HAWCA team met with Mr. Fazil Hadi, Head of Public Court, and Mr. Tahir Rohani, Head of Family Court, who appreciated our step in Nangarhar Province and showed their support. The team also met with Dr. Mohammad Saber, Nangarhar University’s Chancellor, and Mr. Aman, Director of Law and Political Sciences Faculty. A protocol was signed for introduction of students to the center to do their internship, and further coordination with university during trainings and other events. HAWCA also had meetings with Mrs. Anisa, Head of Department of Women Affairs (DoWA) of Nangarhar; Dr. Rafi Ullah Bedar head of AIHRC; Dr. Sharaf Sharifi, Regional Manager of ACBAR; Ms. Minako Kakuma from UNHCR; Mr. Sultan Agha from Global Rights; Mr. Fazil Mahboob Fazili from ILF; Mr. Daniele Rumolo, Associate Human Rights Officer of UNAMA; Dr. Takele Lakew and Dr. Hazrat-ur-Rahman from IMC; Ms. Sharifa Shahil from UN Women Referral Center, Mr. Hayat Ullah Talibzada from WAW; Mr. Gharmal from AWN, Ms. Angeza Shinwari, Member of Provincial Council; and some other national and international civil society organizations.

HAWCA had the inauguration on May 17, 2011. Quests from the government, national and international organization including UN agencies and Chancellor of Jalalabad University attend the ceremony.

Selay Ghaffar welcomed every one and gave a brief history of HAWCA and the work that has been done for elimination of violence against women (EVAW) through HAWCA programs in Afghanistan.  She explained about the objectives and donors of the project and added: “HAWCA is opening her third legal aid center and regional office in Jalalabad to assist women and girls violence in the east of the country. We will endeavor to reach out even in the remotest villages of the area and save the precious lives.”  With very entoseyasim she told about her experience visiting the most remote districts in Jalalabad she said. “I was deeply inspired by the people in the districts especially Dara-e-Noor while I was talking with them about the VAW and women empowerment. I was very warmly welcomed by the elders and women of the community. When I saw that a woman has to travel long a way by foot to reach to health point from a mountain of Dara-e-Noor district it gives me the strength and courage to work more for them.”  The other speakers were Dr. Mohammad Saber University Chancellor, Dr. Rafi Ullah Bedar AIHRC director, Ms. Angeza Shinwari member of provincial council, a judge from family court, UN women,  WAW and Qanoon Ghoshtankai representatives. At the end the ribbon was cut by University Chancellor and AIHRC Director and some other guests. They also visited the different offices of the project and enjoyed the refreshments.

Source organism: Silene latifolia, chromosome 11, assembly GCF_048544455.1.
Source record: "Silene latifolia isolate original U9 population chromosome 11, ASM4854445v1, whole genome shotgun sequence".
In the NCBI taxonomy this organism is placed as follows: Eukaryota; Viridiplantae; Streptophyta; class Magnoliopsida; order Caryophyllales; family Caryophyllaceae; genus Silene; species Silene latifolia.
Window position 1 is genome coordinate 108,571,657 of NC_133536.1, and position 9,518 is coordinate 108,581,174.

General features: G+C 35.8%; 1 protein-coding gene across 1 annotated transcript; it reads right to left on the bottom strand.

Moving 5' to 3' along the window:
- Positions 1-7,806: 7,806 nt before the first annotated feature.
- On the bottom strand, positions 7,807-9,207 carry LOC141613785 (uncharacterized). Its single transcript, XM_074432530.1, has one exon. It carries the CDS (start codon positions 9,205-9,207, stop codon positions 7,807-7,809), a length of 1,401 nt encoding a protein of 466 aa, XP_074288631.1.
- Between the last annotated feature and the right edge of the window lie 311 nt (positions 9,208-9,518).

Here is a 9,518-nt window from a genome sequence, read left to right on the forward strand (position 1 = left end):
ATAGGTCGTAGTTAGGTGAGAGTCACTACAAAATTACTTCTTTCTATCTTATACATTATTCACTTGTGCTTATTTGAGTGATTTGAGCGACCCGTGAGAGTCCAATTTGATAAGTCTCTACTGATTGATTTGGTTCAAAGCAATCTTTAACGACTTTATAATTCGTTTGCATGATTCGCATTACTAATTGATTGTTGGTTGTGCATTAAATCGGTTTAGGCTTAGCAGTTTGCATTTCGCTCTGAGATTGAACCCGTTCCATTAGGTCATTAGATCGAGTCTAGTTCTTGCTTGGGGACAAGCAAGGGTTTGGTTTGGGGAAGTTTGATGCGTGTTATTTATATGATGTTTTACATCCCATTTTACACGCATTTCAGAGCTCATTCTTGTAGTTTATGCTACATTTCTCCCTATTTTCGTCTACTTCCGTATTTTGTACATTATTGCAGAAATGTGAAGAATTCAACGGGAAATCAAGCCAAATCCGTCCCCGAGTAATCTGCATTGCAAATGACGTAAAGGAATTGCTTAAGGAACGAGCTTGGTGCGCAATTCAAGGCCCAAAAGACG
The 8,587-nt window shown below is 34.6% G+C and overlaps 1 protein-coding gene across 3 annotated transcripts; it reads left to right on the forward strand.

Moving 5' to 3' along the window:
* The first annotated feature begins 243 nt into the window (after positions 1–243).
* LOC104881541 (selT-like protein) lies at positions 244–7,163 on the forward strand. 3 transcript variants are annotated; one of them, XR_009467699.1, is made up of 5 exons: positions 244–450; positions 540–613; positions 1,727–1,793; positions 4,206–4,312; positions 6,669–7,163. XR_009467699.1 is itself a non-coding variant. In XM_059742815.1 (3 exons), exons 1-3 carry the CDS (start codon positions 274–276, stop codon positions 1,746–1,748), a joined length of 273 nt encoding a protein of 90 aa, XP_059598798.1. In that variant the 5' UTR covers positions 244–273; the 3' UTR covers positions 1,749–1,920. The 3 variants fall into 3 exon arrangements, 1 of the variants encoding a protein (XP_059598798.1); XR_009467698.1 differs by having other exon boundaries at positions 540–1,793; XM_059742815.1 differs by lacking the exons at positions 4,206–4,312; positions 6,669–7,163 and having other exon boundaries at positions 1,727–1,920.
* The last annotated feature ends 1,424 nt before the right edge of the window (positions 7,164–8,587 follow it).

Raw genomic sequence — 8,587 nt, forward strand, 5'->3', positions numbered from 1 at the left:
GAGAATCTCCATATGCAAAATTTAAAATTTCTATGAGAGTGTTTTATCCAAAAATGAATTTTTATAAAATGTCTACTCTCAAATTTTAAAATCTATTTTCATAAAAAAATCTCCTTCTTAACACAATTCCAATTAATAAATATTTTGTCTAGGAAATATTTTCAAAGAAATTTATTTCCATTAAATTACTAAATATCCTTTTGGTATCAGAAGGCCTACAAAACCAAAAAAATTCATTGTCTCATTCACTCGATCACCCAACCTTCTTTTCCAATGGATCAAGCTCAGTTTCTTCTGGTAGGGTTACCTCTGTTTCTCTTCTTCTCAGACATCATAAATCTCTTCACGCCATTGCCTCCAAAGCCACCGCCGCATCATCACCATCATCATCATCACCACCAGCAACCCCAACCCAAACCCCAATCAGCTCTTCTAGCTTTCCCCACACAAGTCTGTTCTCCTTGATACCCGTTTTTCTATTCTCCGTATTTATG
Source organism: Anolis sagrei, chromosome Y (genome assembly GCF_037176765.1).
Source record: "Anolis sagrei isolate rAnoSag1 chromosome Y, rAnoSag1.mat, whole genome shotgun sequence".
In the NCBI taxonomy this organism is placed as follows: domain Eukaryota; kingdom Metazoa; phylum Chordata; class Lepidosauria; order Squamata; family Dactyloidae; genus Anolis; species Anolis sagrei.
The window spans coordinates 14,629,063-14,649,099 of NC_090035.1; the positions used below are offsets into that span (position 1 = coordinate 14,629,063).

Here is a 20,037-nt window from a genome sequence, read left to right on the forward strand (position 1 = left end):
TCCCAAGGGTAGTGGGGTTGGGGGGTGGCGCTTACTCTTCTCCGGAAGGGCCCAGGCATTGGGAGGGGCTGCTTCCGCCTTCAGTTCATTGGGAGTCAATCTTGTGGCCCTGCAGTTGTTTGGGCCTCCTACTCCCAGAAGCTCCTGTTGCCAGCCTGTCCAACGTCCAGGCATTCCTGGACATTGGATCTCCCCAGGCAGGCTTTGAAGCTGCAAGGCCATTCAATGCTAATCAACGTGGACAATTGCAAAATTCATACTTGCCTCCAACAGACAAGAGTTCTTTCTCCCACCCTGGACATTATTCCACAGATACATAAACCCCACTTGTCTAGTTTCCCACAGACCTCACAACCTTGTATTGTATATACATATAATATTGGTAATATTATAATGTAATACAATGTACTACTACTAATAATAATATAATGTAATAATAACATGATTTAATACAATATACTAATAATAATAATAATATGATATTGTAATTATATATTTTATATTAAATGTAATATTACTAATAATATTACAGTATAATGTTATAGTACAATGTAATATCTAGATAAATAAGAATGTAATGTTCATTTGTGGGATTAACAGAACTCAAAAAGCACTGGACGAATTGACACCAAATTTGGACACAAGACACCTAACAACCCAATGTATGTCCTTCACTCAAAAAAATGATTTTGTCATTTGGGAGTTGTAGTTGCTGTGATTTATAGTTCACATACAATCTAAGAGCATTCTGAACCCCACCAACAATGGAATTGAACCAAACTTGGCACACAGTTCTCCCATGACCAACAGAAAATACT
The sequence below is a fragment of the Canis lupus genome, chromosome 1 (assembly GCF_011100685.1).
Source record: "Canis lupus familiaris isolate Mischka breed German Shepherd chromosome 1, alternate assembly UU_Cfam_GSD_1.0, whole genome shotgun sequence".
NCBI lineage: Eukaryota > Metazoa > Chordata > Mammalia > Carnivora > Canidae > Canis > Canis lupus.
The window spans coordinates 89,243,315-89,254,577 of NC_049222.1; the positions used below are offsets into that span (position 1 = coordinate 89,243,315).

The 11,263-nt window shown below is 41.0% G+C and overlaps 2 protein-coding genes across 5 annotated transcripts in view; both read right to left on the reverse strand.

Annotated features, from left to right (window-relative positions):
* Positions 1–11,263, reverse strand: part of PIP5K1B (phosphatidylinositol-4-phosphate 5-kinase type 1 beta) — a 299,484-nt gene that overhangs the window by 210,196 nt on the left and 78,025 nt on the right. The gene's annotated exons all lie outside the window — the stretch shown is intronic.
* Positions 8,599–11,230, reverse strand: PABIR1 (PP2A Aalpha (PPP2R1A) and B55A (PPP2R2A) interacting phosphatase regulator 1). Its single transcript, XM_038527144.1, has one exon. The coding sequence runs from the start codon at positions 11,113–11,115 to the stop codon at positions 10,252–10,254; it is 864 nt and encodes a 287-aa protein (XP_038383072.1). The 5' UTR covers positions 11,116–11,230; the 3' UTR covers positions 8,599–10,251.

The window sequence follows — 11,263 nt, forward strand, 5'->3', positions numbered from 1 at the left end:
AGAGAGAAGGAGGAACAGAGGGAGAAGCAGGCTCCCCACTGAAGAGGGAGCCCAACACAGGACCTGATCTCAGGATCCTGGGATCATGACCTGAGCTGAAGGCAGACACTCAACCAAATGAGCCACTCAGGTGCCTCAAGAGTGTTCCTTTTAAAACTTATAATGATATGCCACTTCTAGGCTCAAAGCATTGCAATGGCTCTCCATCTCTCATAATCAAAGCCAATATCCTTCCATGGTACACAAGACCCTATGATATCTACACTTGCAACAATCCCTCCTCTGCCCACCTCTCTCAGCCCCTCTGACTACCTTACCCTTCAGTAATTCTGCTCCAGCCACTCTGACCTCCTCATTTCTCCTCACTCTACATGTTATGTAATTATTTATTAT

Click here to view pictures of the event.

  Storie dalla Casa per donne maltrattate di Kabul e Poesie di Nadia Anjuman
The book “Caged Bird: Stories from Safe House and Nadia Anjuman's Poems” was written in Dari and translated English, contains stories written by beneficiaries of safe house. Their name and other critical information has been changed to hide their identity because of their safety. Poems of Nadia Anjuman, Afghan female poet who died due to domestic violence, have been added in this book. Some pictures from safe house and drawings by beneficiaries of safe house asking for EVAW has been also included in this book. Ines Alberdi, Executive Director of UNIFEM, and Luisa Morgantini, Ex-Vice President of European Parliament, have sent their exclusive messages which has been published in the book. Introduction of the book has been written by Cristina Lamb - journalist, columnist and writer and currently chief editor of Sunday Times - who had personally met Nadia Anjuman in 2007.